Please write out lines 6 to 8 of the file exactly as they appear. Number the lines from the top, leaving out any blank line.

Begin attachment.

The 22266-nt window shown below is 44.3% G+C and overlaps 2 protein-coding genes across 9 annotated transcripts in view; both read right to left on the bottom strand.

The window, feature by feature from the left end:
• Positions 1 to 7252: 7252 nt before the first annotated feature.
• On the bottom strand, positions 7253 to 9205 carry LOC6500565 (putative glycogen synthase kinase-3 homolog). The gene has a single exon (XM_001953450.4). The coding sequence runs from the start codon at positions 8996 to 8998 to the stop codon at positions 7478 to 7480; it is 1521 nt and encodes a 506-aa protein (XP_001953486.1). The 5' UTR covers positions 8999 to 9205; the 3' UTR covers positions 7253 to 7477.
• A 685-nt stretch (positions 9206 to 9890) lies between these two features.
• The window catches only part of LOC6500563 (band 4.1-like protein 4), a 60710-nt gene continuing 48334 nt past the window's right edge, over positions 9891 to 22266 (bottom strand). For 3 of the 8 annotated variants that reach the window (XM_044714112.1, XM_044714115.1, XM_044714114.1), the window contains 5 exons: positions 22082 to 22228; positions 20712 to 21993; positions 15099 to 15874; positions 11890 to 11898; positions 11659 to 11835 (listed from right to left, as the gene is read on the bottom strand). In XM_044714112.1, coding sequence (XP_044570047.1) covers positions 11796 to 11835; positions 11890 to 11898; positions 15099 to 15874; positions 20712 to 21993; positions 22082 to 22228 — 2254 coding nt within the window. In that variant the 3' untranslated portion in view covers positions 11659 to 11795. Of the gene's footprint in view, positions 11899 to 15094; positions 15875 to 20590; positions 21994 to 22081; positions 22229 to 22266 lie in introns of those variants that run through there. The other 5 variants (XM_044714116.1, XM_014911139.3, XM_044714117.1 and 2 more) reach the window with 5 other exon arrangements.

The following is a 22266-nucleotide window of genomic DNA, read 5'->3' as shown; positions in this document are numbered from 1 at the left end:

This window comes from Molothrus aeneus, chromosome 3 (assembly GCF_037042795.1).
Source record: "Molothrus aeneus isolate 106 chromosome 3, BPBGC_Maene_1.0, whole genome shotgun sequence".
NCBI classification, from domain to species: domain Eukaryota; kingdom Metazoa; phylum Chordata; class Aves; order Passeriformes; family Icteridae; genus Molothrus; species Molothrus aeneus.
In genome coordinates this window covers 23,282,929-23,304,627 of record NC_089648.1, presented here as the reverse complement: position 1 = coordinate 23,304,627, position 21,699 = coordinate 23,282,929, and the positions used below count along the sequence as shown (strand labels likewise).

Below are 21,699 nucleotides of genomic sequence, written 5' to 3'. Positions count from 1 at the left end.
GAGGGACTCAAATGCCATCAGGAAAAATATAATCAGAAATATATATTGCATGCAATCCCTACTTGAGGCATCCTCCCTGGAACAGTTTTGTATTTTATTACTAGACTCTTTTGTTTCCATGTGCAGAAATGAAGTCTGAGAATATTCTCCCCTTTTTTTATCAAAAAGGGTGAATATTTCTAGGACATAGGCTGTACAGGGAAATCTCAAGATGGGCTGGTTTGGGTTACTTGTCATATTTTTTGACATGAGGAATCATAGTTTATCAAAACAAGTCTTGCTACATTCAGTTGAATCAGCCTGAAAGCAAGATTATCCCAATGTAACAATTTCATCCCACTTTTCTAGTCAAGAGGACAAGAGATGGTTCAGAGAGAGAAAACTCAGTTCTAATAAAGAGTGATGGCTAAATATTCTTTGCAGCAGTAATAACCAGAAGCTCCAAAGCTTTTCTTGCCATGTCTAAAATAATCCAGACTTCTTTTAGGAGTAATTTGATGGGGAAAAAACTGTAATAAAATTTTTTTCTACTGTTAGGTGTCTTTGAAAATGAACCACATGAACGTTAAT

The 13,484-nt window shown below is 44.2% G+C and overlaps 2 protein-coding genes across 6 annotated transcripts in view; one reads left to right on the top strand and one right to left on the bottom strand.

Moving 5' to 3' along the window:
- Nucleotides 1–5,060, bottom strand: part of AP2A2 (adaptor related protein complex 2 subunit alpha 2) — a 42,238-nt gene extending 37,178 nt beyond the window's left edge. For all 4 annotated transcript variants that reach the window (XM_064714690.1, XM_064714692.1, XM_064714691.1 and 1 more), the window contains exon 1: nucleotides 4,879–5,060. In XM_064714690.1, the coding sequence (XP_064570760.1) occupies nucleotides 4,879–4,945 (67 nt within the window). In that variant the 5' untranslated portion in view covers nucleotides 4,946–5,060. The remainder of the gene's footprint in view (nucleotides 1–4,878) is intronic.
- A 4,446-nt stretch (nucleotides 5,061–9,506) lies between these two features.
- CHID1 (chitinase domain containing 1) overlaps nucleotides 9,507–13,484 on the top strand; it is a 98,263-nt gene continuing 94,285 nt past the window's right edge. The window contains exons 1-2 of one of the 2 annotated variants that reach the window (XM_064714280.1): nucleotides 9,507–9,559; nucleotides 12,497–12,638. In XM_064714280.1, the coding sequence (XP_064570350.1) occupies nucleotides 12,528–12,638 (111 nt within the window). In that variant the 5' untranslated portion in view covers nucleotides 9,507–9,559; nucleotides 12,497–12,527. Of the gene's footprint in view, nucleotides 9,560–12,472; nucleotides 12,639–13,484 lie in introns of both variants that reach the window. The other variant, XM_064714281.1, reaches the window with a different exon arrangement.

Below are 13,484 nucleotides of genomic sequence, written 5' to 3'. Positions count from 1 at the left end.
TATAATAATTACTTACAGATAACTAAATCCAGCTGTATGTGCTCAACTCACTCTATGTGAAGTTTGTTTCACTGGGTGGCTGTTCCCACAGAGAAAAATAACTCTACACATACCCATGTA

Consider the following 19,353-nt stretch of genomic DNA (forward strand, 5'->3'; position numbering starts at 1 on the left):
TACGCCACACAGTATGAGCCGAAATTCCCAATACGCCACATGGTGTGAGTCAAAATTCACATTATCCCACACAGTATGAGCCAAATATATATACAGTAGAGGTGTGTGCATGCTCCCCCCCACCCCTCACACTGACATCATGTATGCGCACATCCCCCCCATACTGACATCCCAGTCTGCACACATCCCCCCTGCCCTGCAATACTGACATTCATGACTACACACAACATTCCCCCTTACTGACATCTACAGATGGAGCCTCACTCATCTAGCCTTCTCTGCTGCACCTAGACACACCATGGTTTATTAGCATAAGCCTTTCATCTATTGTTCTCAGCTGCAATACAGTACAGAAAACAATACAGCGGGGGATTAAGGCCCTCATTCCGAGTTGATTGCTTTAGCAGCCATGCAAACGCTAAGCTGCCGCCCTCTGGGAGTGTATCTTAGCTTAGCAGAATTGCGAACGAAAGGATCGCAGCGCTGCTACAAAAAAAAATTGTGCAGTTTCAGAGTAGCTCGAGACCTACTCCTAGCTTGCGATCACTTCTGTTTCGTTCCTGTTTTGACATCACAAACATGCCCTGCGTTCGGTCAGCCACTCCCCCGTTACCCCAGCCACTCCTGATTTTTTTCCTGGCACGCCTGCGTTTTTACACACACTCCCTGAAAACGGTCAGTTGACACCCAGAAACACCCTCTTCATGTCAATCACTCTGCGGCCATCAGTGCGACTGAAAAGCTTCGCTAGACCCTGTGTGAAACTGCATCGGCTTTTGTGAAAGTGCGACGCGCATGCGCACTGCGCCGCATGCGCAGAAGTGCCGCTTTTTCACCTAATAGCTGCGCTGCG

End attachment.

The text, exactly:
• The window catches only part of LOC6500563 (band 4.1-like protein 4), a 60710-nt gene continuing 48334 nt past the window's right edge, over positions 9891 to 22266 (bottom strand). For 3 of the 8 annotated variants that reach the window (XM_044714112.1, XM_044714115.1, XM_044714114.1), the window contains 5 exons: positions 22082 to 22228; positions 20712 to 21993; positions 15099 to 15874; positions 11890 to 11898; positions 11659 to 11835 (listed from right to left, as the gene is read on the bottom strand). In XM_044714112.1, coding sequence (XP_044570047.1) covers positions 11796 to 11835; positions 11890 to 11898; positions 15099 to 15874; positions 20712 to 21993; positions 22082 to 22228 — 2254 coding nt within the window. In that variant the 3' untranslated portion in view covers positions 11659 to 11795. Of the gene's footprint in view, positions 11899 to 15094; positions 15875 to 20590; positions 21994 to 22081; positions 22229 to 22266 lie in introns of those variants that run through there. The other 5 variants (XM_044714116.1, XM_014911139.3, XM_044714117.1 and 2 more) reach the window with 5 other exon arrangements.

The following is a 22266-nucleotide window of genomic DNA, read 5'->3' as shown; positions in this document are numbered from 1 at the left end:

This window comes from Molothrus aeneus, chromosome 3 (assembly GCF_037042795.1).